Alternative subtitle: Why All the Grammar Nazis Are Wrong, but You should Learn Your Grammar And Pronunciation Anyway
One of my favorite Shakespeare plays (dare I say, all time favorite?!) is Love’s Labour’s Lost. On top of being a hilarious comedy with a subverted trope ending and puns (lots and lots and lots of wonderful, delicious puns), the basic theme is a loving lampooning of sheer intellectual snobbery, a vice of mine I hold dear to my heart.
In the play, Holofernes, a pretentious school teacher, begins to mock an equally pretentious Spaniard who has learned English, about his pronunciation:
He draweth out the thread of his verbosity finer than the staple of his argument. I abhor such fanatical phantasimes, such insociable and point-devised companions; such rackers of orthography, as to speak dout, fine, when he should say doubt; det, when he should pronounce debt, – d,e,b,t, not d,e,t: he clepeth a calf, cauf; half, hauf: neighbour vocatur nebour; neigh abreviated ne. This is abhominable, – which he would call abbominable: it insinuateth me of insanie: anne intellegis domine? To make frantic, lunatic. (Act V, Scene I)
“Wha-?” modern readers will exclaim. Who the heck pronounces debt with the actual b? Or actually says “ab-hom-inable?” (We should totally bring back that pronunciation. It just makes you sound so haughty. Try saying it out loud sometime).
This made me scratch my head, too. Is Holofernes totally wrong and Shakespeare is making fun of pronunciation Nazis or elitists at his expense, or was this actually how they pronounced words back then?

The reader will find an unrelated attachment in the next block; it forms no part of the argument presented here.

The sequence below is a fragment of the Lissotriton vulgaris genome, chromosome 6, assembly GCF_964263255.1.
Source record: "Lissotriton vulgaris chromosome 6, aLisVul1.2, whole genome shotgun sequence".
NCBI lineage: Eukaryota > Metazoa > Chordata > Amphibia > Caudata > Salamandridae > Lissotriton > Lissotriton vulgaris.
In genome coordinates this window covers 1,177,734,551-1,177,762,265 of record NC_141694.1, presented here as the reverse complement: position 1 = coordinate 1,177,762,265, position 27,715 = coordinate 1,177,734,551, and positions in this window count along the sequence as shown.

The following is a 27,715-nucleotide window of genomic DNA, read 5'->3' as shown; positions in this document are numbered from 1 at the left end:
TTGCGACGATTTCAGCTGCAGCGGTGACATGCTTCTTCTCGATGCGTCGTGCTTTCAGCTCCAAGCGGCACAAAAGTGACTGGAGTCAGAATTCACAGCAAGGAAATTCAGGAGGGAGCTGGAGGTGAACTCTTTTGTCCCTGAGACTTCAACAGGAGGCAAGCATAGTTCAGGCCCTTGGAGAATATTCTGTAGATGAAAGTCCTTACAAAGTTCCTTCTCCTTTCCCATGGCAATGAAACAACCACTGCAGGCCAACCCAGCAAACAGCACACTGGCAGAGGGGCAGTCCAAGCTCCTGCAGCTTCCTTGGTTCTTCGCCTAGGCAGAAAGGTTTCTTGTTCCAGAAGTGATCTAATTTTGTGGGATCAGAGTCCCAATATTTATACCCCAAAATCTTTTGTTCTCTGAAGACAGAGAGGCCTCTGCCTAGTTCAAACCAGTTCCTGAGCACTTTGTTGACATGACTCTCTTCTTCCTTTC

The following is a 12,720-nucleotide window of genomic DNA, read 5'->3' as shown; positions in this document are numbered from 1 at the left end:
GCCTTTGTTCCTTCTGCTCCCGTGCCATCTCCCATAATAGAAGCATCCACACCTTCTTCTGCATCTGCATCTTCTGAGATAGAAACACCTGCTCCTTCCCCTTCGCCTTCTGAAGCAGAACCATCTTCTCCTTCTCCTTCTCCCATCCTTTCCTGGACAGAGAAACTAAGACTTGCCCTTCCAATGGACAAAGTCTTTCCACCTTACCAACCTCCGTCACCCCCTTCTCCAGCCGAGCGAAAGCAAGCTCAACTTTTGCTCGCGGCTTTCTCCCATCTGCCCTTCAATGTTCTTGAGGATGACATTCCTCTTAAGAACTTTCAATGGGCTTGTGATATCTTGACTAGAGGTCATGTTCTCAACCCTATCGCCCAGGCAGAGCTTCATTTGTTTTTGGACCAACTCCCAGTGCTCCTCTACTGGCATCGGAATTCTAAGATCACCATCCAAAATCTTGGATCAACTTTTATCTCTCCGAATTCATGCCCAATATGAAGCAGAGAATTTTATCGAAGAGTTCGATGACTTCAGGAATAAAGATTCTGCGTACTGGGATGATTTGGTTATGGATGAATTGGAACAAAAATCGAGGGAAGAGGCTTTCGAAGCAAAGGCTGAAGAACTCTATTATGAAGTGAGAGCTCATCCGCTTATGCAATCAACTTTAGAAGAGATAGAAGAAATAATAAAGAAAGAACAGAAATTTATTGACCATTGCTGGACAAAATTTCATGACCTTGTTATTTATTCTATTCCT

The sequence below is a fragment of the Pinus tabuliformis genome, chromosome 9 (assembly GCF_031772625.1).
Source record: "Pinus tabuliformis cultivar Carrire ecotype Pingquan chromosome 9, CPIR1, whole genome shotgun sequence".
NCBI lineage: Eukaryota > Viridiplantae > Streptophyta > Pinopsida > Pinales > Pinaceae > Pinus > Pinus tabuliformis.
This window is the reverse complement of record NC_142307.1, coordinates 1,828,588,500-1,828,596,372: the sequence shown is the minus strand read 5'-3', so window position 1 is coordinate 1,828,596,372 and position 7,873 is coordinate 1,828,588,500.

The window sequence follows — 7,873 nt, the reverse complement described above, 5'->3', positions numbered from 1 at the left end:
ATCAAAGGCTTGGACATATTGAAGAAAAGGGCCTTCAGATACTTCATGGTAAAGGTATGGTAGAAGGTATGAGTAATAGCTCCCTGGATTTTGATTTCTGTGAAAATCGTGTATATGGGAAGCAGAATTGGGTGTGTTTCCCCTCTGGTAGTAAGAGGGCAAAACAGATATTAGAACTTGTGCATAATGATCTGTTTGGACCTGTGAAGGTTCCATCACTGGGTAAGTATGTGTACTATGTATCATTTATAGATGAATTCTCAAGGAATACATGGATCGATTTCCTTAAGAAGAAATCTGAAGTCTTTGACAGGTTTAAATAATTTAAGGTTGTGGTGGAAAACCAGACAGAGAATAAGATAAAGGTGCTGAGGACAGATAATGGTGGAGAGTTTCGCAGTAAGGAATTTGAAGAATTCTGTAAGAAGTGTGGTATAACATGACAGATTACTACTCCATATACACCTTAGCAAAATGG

Robin Fox, in “Pronunciation: Shakespeare, Oxford and the Petty School Question,” says:
He was taking a position on a great intellectual issue of the day: the correct pronunciation of English and the classical languages. For Holofernes (“the Pedant”) English should be scrupulously pronounced as spelled. In the grammatical language of the day Prosodia should conform to Orthographia. But to such luminaries as William Bullokar, Richard Mulcaster and William Kempe, redundant consonants should be ignored, and their advice (and Armado’s practice) has prevailed.
Who knew! The history of the English language is, as always, absolutely fascinating. Still, this brings up the question — how does one act Holofernes on the stage? Should they pronounce all of his words so that the Prosodia conforms with Orthographia? Fox says:
Should he then be pronouncing words like this throughout the play? Only at the cost of being totally unintelligible.
I am, at heart, a grammarian who invokes Godwin’s Law far too often for his own good, but even I understand that language is rarely static but constantly evolving. Times change and languages change with it, and if we continue to hold to the “true” way of writing and speaking English, we would be “totally unintelligible” to anyone, thus canceling out the very purpose of language — to communicate. One could hold to the old, true rules of English (true according to their own view, in any case), but it will be a very lonely world indeed.
Still, don’t take this as an excuse to not learn the comma rules. Until we come up with something better, the basic comma rules are incredibly important and if you continue to neglect them, so help me I will start to ignore you because your text has been rendered illegible. And just like the grammar Nazis, you pose the threat of miscommunication.
And people say my writing looks like a giant wall of text.